“The Contested Road to Khufu: Why the proposed new road wouldn’t solve any of the problems it claims to
One element of the Cairo 2050 document is the creation of a wide boulevard from the Sphinx square to the area of the Giza Pyramids. The project proposes the extension of the Arab League Road by 6 km and a 540 m wide roadway and redevelopment zone which would include high-end hotels and offices in the space currently occupied by over 220,00 residents and small businesses. Khufu Avenue’s construction would require leveling of large areas of the of the Buulaq el Dukrur region – an area with one of the highest densities in Cairo – among other neighborhoods in its way, consequently causing significant displacement and segregation of informal areas from business and tourist areas.
There is currently no credible relocation plan for the residents who will be forced to leave. Many of the affected residents have lived in their homes for generations and depend on the social cohesion of their community for employment opportunities.
Moreover, this may not be the most effective investment in transportation in order to accomplish the stated goals. Three of the goals stated in the 2002 Greater Cairo Region Urban Transport Master Plan is that the cities transportation system be environmentally friendly, economical and Equitable system. Other mechanisms exist to move people effectively, often more effectively than building new roads. One such option is Bus Rapid Transit, (for more information see post https://cairofrombelow.org/2012/01/16/proposed-world-bank-loan-of-250-million-usd-for-egyptian-transportation/ or http://www.embarq.org/en/node/28) Bus Rapid Transit has been estimated to cost about 1/10 that of a subway system and much less than building a 540m wide road and real estate project. Importantly, these systems build upon existing infrastructure rather than requiring mass dislocation of thousands of residents.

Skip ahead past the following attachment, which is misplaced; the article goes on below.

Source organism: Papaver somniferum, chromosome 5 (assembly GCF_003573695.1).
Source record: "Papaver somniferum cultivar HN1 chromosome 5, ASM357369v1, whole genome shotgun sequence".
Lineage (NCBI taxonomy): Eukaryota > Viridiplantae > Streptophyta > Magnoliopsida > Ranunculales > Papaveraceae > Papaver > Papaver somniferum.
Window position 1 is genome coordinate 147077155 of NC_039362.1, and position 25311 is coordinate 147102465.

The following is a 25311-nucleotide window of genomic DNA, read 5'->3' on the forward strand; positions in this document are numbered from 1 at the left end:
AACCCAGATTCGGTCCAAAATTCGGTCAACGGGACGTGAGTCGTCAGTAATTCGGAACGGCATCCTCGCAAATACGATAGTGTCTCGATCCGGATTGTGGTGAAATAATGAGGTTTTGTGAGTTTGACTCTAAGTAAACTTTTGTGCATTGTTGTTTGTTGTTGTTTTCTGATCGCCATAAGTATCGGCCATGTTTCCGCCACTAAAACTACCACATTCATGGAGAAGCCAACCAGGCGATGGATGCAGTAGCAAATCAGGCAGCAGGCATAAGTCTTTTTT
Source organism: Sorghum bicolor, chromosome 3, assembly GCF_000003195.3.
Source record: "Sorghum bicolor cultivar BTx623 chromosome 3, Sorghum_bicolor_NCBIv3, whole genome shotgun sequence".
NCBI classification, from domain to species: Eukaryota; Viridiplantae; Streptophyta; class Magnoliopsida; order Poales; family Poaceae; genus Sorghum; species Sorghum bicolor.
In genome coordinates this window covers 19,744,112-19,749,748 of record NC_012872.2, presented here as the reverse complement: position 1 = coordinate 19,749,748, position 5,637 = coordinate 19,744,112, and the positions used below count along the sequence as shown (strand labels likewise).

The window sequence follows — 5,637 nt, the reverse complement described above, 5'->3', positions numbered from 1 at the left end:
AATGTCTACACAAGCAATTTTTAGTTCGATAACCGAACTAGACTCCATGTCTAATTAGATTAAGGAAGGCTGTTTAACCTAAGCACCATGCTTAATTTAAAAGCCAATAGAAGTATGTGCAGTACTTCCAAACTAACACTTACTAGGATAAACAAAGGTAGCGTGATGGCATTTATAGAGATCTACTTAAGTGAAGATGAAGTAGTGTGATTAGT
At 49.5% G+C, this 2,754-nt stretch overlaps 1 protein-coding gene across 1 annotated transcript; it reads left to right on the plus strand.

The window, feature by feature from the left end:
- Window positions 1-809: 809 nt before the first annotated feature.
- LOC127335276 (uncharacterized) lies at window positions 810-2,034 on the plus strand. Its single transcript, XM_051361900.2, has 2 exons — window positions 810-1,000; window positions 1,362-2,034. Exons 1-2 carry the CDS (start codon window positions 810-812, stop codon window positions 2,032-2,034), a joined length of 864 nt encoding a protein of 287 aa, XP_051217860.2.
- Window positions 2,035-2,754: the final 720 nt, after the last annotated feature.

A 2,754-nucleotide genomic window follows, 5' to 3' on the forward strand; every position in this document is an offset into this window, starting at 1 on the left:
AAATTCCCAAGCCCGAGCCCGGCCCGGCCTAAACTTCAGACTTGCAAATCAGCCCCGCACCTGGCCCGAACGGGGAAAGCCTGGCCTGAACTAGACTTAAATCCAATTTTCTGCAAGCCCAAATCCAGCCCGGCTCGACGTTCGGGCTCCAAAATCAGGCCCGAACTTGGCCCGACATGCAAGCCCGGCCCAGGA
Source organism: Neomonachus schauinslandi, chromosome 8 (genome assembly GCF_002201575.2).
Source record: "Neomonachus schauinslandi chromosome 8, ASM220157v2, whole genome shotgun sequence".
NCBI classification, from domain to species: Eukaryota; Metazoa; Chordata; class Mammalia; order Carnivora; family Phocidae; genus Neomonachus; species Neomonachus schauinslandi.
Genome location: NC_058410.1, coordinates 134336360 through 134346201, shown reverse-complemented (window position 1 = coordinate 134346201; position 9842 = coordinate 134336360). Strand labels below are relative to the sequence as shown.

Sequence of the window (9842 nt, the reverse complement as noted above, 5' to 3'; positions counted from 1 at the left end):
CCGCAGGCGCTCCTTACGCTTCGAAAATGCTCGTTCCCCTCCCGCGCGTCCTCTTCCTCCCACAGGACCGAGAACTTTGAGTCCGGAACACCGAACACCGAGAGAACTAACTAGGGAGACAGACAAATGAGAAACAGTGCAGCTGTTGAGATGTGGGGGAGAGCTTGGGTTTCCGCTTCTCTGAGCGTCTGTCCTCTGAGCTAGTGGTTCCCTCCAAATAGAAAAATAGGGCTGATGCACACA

Meredith Hutchison is part of a team analyzing governance over land in Cairo for Columbia University and the Institute for Research and Debate on Governance. She can be reached at email@example.com
Nicholas Hamilton is an architectural designer and international urban affairs consultant. He is also part of a team analyzing governance over land in Cairo for Columbia University and the Institute for Research and Debate on Governance. He can be reached at firstname.lastname@example.org